While we were at breakfast, Malcolm asked our host several questions about his crops, and soon found that he was no practical agriculturist. He had, however, at Bradley’s suggestion, discarded the native wooden plough for the more effective American implement. He told us that he calculated his crop of wheat this year would yield a hundred fanegas for every one sown; and, on our expressing our surprise at such a bountiful return, said that sixty or over was the usual average. If so, the soil must be somewhat wonderful. After expressing our thanks, for the hospitality shown us, to the wife of our host, who was a very pretty little dark-eyed woman, with a most winning way about her, we started off to resume our journey. For my own part, I felt very loth to proceed, for I was terribly fatigued by my performance of yesterday, and suffered not a little from that disagreeable malady called “saddle-sickness.” Our Californian accompanied us some short distance on our road, which lay for many miles through a wide valley, watered by a considerable stream, and overgrown with oaks and sycamores. Low hills rose on either hand, covered with dark ridges of lofty pine trees, up which herds of elk and deer were every now and then seen scampering. We at length entered upon a narrow road through a range of green sheltering hills, and, passing the Mission of San Juan, crossed a wide plain and ascended the mountain ridge which lay between us and Monterey, where we arrived late in the day.
Next morning Mr. Bradley accompanied me to the Governor’s house, where we saw Colonel Mason, the new governor of the State. He received us with great politeness, but said that the war, if war it deserved to be called, was now at an end, that but a small number of troops were stationed in the country, and that there was no vacancy for a surgeon. “Indeed,” he said, “considering that we have given up head-breaking, and the climate is proverbially healthy, California is hardly the place for doctors to settle in. Besides,” said he, “the native Californians all use the Temescal (a sort of air-bath) as a remedy for every disorder.” Colonel Mason then asked Mr. Bradley if he had heard the reports of gold having been found on the Sacramento, as Mr. Fulsom had casually mentioned in a letter to him that such rumours were prevalent at San Francisco. Bradley replied that he had heard something about it, but believed that there was no truth in the matter, although a few fools had indeed rushed off to the reputed gold mines forthwith. With this our interview terminated.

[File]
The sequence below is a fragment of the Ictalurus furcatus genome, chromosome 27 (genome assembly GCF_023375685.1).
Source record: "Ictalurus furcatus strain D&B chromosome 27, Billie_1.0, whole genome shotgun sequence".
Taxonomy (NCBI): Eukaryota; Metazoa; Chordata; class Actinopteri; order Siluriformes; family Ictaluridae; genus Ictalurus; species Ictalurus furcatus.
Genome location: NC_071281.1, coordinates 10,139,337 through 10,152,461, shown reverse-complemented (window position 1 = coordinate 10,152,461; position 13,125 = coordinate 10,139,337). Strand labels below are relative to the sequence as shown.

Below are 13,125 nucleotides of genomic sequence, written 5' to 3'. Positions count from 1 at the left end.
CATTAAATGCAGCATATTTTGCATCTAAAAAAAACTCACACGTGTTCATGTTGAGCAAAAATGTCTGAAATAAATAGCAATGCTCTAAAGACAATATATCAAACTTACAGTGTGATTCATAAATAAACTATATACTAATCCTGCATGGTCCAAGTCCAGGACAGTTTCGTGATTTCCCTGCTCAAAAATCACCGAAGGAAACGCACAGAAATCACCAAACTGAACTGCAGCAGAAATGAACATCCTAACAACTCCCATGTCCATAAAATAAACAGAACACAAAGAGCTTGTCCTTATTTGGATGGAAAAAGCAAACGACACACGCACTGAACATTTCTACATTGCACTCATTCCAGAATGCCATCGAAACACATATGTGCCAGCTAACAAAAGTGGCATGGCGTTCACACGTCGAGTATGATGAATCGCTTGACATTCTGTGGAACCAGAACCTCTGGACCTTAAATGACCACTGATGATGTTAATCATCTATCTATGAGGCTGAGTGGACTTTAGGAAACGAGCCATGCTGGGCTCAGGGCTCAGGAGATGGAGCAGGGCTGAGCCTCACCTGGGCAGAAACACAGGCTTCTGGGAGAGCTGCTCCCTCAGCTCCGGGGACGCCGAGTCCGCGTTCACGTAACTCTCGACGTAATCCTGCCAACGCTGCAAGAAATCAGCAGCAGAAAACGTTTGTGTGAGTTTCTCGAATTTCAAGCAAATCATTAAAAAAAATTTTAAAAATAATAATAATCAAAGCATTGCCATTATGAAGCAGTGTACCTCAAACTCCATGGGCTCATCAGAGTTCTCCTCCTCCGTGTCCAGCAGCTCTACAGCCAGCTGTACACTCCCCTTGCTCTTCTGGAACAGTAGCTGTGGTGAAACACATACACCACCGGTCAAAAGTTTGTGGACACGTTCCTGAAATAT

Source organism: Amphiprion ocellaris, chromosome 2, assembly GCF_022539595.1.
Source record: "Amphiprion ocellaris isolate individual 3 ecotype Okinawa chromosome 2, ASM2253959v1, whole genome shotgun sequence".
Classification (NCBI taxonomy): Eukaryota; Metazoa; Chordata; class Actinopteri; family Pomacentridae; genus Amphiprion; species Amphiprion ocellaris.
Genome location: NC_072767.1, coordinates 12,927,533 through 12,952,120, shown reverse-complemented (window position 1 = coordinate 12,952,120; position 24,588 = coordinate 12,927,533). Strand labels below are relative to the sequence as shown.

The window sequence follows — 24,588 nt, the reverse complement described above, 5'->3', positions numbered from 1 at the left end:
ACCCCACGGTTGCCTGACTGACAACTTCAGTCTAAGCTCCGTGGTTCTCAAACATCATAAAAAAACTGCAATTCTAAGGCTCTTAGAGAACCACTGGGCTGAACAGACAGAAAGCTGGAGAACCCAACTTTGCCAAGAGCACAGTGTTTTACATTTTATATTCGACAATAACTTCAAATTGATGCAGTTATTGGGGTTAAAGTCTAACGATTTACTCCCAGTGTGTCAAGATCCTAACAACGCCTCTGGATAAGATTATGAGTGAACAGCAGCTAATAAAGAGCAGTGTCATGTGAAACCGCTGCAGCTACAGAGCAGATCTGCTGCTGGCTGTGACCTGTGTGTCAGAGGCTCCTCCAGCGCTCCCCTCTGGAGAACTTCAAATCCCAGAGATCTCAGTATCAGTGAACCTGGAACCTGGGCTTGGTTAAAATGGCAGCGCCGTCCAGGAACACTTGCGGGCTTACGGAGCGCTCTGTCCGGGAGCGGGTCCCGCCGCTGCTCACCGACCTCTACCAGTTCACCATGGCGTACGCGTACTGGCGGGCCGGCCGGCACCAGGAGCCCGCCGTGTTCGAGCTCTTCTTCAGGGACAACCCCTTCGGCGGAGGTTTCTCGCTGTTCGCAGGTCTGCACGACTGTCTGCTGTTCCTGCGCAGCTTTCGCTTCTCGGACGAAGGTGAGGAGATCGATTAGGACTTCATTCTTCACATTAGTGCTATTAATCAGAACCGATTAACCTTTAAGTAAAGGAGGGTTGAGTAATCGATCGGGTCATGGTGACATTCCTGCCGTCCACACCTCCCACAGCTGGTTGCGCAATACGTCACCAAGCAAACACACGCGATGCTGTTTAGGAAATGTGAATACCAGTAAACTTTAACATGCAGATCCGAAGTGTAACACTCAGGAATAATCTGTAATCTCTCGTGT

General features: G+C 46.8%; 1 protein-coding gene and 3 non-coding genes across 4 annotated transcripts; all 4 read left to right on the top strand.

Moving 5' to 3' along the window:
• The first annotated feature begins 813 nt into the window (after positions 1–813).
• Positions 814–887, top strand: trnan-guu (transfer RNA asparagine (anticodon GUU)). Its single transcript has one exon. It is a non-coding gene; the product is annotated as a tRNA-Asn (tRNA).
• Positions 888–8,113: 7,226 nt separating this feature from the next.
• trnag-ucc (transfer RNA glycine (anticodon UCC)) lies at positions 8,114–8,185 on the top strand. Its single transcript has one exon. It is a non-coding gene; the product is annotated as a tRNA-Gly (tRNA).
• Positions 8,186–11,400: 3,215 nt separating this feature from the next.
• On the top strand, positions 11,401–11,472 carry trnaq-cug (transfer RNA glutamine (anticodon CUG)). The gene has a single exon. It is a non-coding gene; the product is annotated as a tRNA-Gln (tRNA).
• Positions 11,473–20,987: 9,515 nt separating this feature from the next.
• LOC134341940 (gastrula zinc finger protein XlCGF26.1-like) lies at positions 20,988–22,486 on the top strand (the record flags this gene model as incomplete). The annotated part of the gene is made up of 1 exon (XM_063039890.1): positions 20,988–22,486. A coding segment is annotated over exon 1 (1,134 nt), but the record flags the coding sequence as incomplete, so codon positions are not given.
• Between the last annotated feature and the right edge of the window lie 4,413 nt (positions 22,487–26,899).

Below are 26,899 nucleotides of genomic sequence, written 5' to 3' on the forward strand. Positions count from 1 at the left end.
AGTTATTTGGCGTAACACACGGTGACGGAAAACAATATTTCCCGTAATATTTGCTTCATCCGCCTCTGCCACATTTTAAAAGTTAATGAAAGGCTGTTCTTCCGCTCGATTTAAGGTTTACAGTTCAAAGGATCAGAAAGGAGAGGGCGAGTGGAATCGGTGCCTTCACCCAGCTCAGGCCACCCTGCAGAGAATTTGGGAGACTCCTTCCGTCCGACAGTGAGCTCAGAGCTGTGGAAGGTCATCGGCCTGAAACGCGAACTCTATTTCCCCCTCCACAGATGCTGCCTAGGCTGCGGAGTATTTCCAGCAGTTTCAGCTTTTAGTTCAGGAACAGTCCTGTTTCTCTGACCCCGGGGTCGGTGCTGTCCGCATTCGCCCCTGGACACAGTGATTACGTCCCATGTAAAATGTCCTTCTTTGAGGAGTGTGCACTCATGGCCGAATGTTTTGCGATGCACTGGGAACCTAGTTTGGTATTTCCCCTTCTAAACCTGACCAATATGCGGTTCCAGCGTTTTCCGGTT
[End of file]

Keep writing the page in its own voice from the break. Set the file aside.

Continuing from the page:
Monterey seems to be a rising town. The American style of houses is superseding the old mud structures, and numbers of new huildings are being run up every month. The hotel we stopped at has only been recently opened by an American. Monterey is moreover a port of some importance, if one may judge from the number of vessels lying at anchor.